According to alternet.org (link below) in 2013, around 2.7 million children under the age of 18 had a parent in prison or jail. In this video they quote 3 million which shouldn’t be a surprise since the prison population has been rising for decades. The tragedy that strikes here is twofold: first, that children suffer the pain of growing up parentless. Second, with our system and society the way it is, those children will then be six times more likely to enter the system themselves.

Some people might say that these men don’t deserve to see their children; perhaps those people are against rehabilitating prisoners so they can be productive members of society when released.  But what about the kids? Do you think that the “sins” of the parents should be the “sins” of the child?  And thus the “sin” of society?  Or do you think we can do better? This program that allows dads and their kids to spend time together seems like an amazing step in the right direction.

 

(AlterNet Article) http://www.alternet.org/civil-liberties/27-million-children-under-age-18-have-parent-prison-or-jail

(Article Video was from) http://tosavealife.com/inspiration/dads-behind-bars-hold-kids-1st-time-look-faces/

Reflections on “Final Gifts”: Permission to Die, Birth and Death, and the Value of Reconciliation

I found Final Gifts by Maggie Callanan and Patricia Kelley to be a powerful insight into the lives of three different groups of people: nurses for the dying, the family and friends of the dying and the dying themselves. It looks at “Nearing Death Awareness,” or the increasing awareness one has when one is dying over a long period of time, the actual experience of it and what they need in order to die peacefully. Three concepts I felt really stood out to me and that I feel I can apply immediately in the future were the idea that the dying often need permission to die, the relationship between birth and death and the value of reconciliation and the role we can play in it.

It was helpful for me to acknowledge the truth that dying people often need permission to die; receiving it can provide a great amount of relief and the withholding of it can make the process of death longer and more challenging. This is likely due to what they are trying to communicate and why: “The dying often use the metaphor of travel to alert those around them that it is time for them to die. They also have a deep concern about the welfare of those they love, asking themselves, ‘Do they understand? Are they going to be alright?’[1] In the example of Ellen, her family struggled at first to understand that she was trying to communicate that she was dying to them. This increased the level of stress and anxiety for both Ellen and her family.  Once they realized that she was likely referring to heaven, they went in and comforted and affirmed her. “Ellen’s family provided what she needed by letting her know they understood the messages she was so desperately trying to give them-‘I am dying, it is time for my journey from this life, I need to know you understand and are ready; I need your permission to go.’”[2] While I have never witnessed this, I have heard stories from people about someone they love “constantly agitated towards the end.” I’ve also encountered people in homes who didn’t seem to make any sense and they were generally dismissed. This idea encourages me to approach people not only with a heart of compassion but with a belief that there is, perhaps, an understanding that can be reached.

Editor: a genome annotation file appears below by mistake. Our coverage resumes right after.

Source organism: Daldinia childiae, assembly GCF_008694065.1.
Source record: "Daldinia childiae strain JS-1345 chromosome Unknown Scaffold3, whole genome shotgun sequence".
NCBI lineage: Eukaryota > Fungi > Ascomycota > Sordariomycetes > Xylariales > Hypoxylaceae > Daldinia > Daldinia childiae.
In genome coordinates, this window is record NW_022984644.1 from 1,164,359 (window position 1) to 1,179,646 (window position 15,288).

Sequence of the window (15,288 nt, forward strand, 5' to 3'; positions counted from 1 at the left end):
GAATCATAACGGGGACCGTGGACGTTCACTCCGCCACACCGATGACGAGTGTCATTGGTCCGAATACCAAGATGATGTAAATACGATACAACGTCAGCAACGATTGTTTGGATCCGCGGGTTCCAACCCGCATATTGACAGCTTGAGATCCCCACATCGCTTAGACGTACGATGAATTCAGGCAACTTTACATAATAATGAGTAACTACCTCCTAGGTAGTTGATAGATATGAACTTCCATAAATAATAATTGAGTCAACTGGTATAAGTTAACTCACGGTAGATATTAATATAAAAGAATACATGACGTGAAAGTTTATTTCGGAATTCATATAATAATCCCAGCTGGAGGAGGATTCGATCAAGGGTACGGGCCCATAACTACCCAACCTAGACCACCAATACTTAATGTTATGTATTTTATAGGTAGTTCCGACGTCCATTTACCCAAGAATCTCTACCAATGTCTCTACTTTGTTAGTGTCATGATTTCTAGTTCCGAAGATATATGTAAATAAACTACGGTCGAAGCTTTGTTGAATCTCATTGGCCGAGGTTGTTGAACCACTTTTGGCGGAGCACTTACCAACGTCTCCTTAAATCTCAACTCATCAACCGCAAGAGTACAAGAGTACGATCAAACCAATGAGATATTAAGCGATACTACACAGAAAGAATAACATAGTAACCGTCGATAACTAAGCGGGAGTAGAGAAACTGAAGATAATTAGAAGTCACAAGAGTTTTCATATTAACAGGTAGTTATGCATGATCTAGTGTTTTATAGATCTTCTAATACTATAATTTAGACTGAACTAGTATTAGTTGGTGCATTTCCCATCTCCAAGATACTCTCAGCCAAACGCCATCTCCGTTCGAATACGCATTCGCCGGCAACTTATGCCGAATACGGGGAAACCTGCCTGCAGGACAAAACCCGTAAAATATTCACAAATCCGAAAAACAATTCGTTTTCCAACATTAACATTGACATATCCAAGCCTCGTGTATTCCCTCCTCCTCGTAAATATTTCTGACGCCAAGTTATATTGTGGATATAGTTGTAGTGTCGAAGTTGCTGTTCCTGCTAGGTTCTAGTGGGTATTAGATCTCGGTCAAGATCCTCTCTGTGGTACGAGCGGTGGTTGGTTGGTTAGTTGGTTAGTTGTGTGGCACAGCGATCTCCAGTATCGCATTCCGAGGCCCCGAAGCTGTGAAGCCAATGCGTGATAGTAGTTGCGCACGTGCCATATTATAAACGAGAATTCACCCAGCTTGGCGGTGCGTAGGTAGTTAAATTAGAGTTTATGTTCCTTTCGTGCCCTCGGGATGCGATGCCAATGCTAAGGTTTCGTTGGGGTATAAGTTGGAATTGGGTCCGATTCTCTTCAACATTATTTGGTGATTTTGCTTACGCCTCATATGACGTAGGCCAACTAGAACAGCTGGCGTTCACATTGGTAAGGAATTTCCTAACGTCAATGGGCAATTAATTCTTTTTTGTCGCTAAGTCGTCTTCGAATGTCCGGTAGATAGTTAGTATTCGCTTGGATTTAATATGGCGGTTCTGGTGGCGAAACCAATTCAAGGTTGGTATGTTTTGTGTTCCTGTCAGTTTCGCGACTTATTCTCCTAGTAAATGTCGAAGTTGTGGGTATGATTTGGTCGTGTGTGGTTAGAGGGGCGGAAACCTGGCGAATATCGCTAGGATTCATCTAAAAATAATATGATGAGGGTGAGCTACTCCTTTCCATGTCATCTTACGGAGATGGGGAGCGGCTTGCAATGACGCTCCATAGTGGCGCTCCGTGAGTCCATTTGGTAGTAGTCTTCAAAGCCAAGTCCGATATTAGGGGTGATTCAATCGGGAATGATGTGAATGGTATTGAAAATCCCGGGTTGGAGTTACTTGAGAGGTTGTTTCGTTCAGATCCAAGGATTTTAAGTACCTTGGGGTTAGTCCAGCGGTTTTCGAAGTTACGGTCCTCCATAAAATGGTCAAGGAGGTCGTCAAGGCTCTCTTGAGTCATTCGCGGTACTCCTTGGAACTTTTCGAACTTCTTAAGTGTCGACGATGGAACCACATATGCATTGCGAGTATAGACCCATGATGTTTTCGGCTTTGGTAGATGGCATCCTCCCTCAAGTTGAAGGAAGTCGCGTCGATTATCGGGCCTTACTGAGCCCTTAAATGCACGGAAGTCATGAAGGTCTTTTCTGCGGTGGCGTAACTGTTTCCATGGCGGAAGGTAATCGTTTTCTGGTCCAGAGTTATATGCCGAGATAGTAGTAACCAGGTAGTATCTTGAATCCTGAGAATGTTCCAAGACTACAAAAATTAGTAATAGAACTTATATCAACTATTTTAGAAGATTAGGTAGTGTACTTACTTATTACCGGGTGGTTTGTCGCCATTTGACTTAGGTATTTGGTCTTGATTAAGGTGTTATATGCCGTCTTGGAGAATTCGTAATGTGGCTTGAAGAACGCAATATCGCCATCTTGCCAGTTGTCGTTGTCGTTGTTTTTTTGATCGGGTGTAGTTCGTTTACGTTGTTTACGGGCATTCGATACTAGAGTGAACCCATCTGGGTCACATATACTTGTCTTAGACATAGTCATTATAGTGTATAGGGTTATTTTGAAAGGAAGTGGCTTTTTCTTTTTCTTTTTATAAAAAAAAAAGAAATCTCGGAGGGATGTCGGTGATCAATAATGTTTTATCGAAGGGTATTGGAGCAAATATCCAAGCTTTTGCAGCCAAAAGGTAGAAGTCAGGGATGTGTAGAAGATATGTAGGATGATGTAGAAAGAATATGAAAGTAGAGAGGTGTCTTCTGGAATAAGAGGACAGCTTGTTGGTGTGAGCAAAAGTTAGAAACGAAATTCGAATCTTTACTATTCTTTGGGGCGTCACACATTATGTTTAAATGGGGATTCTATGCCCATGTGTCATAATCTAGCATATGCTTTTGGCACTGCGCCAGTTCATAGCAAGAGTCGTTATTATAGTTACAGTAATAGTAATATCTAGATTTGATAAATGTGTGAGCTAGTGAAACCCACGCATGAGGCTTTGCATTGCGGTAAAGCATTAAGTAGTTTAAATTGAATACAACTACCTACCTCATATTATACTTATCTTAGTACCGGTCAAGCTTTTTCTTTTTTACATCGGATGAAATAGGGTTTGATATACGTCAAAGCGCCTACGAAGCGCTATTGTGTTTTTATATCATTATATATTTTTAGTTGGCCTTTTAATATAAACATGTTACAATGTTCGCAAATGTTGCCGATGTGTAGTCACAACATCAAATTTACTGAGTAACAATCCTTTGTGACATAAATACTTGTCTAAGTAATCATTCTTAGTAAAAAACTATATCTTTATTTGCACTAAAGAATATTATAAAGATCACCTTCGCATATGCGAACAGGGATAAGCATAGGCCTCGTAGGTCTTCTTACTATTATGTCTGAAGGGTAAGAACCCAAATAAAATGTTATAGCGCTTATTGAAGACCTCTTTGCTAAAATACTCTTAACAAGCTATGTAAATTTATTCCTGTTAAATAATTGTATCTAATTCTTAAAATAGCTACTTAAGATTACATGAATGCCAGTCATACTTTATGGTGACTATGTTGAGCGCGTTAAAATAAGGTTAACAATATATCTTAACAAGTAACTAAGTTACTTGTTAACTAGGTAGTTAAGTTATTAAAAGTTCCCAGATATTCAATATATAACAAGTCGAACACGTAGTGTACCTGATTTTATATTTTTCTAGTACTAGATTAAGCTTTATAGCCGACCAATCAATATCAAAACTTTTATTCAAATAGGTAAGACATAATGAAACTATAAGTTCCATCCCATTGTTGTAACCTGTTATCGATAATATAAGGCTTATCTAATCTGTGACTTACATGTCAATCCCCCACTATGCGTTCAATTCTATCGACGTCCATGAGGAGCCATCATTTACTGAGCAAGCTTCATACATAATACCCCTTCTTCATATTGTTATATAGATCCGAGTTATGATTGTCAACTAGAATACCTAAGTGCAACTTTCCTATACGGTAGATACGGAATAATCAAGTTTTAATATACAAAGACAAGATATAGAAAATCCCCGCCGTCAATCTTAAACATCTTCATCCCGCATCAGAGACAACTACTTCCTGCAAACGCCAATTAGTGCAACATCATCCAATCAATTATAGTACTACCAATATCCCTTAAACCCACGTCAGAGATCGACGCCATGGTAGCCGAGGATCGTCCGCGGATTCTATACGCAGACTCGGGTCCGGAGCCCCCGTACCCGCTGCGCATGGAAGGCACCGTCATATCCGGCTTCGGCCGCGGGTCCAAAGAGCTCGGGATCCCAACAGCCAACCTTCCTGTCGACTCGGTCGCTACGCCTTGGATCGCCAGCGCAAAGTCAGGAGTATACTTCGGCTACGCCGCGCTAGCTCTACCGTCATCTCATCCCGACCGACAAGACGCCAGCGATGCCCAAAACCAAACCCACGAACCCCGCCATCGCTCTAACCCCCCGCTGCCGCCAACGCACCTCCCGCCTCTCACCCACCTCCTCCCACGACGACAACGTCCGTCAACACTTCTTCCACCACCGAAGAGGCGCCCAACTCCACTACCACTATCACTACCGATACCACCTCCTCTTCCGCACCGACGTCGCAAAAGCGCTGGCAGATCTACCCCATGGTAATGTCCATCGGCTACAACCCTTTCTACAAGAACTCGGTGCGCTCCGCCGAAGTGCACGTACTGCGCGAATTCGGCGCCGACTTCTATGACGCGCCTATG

Another idea I found helpful was the analogy between birth and death. As one nurse described, “I also feel strongly that, like birthing, dying can be an opportunity for the whole family to share positive experiences, rather than only sadness, pain and loss. That is the challenge of the work…”[3] In fact, both birth and death used to happen in the home until industrialization and the twentieth century hit; then birth became a procedure and death a failure at successful treatment.  Recently there has been some headway made in both these areas, and both birth and death are now often possible in the comfort of one’s home rather than in the often isolating and unfamiliar hospital. Consider the difference that this has made for births: “Family members present at delivery share a special bond with mother and child-a closeness born of sharing that powerful moment. The deeper their involvement and understanding, the likelier they are to come away with a sense of learning and growth.”[4] This same thing could be said for those who experience death alongside loved ones. Their deeper involvement leaves them with a sense that there were fully participatory in the end and the person dying is less lonely and fearful because they are surrounded by those who care for them. When I consider the growth and community that comes from birth I have to believe that the same is true for death and I see the value of community in times where people are facing a terminal illness.

I also learned that many times the most important thing for a person as they are nearing death is reconciliation.  “As death nears, people often realize some things feel unfinished or incomplete-perhaps issues that once seemed insignificant or that happened long ago. Now the dying person realizes their importance and wants to settle them.”[5] If this is request is understood people will often do what they can to assist the person but there are also times when the request is unclear, leaving the person upset or appearing in pain when they aren’t physically pained; rather they are suffering psychologically or emotionally. They desire peace, and to die peacefully they need either healing or reconciliation to occur in the relationship (often in the form of an apology or expression of gratitude). “Most dying people begin by listing their accomplishments, but they also will consider their disappointments-tasks not completed, opportunities missed, relationships broken or left to wither. As caregivers or friends, if we can help dying people conduct such reviews and heal damaged relationships, we can help them find peace.”[6] I saw this with my Father’s mother as she was nearing her own end. It was clear she wanted reconciliation with my mother and I tried to provide the best reassurances I could. That seemed to be a great comfort to her in those moments, as she was very fearful of death.

[1]Callanan, Maggie & Kelley, Patricia. (2012) Final Gifts: Understanding the Special Awareness, Needs, and Communications of the Dying. United States of America: Simon & Schuster Paperbacks. Pg. 74

[2] Callanan & Kelley. Pg. 75

[3] Callanan & Kelley. Pg. 130

[4] Callanan & Kelley, Pg. 30

[5] Callanan & Kelley, Pg. 137

[6] Callanan & Kelley, Pg. 153